Joe Hample, left, and Barry Wendell protest the passage of Proposition 8 in front of the Mormon temple on Santa Monica Boulevard in Los Angeles. They were married Nov.1.
After a professional campaign failed to defeat the measure, a Web-based opposition is making itself heard.
Leaders of the campaign against Proposition 8, which banned gay marriage in California, raised nearly $40 million and ran a careful, disciplined campaign with messages tested by focus groups and with only a few people authorized to speak to the media.
Some gay-rights advocates are pinning their hopes on court action. The day after the election, several lawsuits were filed that asked the California Supreme Court to overturn Proposition 8. That effort has drawn backing from Gov. Arnold Schwarzenegger, legislators and a number of government bodies, most recently the Los Angeles County Board of Supervisors.
While they wait to see what the court does, gay rights activists say they are thinking of putting another gay marriage initiative before California voters -- perhaps as soon as 2010.
Many of those organizing the protests this week say they are voicing a sense of outrage and disappointment that California voters approved a measure that took away the right, granted by the California Supreme Court last spring, of same-sex couples to marry. More than 18,000 couples got married between June and Nov. 4, when the proposition disallowed the weddings.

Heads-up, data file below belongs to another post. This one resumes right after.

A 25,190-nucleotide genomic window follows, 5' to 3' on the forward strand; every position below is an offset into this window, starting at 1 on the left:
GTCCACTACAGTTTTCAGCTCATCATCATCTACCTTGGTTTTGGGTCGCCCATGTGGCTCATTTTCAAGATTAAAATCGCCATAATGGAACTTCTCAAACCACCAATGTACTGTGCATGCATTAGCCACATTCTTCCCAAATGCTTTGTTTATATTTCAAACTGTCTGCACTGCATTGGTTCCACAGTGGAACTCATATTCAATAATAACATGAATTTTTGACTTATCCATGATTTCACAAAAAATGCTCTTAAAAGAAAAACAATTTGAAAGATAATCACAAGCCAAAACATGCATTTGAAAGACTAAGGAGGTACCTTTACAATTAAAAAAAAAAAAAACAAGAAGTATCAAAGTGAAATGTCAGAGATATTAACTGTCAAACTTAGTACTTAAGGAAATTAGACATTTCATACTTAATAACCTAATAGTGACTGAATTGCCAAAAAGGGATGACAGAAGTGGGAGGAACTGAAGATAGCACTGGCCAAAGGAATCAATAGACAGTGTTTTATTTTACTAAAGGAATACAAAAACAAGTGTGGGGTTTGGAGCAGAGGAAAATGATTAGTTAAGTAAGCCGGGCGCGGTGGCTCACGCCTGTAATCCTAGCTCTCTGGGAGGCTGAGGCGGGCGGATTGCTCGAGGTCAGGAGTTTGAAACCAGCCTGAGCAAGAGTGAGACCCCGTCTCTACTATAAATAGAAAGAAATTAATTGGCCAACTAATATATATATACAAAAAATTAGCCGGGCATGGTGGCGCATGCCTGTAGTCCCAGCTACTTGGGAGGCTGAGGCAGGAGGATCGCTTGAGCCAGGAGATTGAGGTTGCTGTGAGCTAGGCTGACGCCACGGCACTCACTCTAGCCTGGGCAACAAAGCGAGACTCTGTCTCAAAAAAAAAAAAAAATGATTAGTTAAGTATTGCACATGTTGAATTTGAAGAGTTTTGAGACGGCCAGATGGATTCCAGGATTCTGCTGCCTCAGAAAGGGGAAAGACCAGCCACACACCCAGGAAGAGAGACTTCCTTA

"There is an incredible outpouring of energy, of people wanting to do something," said Trent Thornley, a San Francisco lawyer who created his Facebook site, Californians Ready to Repeal Prop. 8, the day after the election. Thornley said his roommate told him to expect a few hundred people to join. Instead, a week later, the group has more than 200,000 members.
Another Facebook group, Repeal the California Ban on Marriage Equality 2010, also has attracted more than 200,000 members.
May 21, 2010
Has the Mojave Cross have been removed for good?
A cross replacing the original at the Mojave Desert war memorial has been declared illegal and taken down.
The U.S. Supreme Court recently ruled that the 9th Circuit overstepped its bounds when it ruled the cross must be removed. Since then, the memorial had remained covered with a plywood box until it was stolen on May 9.
Linda Slater, public information officer with the Mojave National Preserve, said the cross that mysteriously appeared last week was unauthorized.
"The main reason that we can't put a replacement cross up or allow one to be put up," she said, "is because we are under court order to not display a cross on Sunrise Rock."
Kelly Shackelford, president and CEO of Liberty Institute, said his team will work to convince the Justice Department to replace the cross.
"That's not a proper act to take," he said. "Our veterans deserve more than that, and that memorial needs to be put back up."
An anonymous donation means there is a $125,000 reward posted for tips leading to the conviction of whoever stole the cross that served as a memorial to Americans who served during World War I.
A decorated military veteran offered $100,000 for the reward, said Kelly Shackelford, chief counsel for Liberty Institute. That figure was added to the previous $25,000 offer.
The cross stood at Sunrise Rock, which is about 15 miles south of the 15 Freeway along Cima Road in the Mojave National Preserve.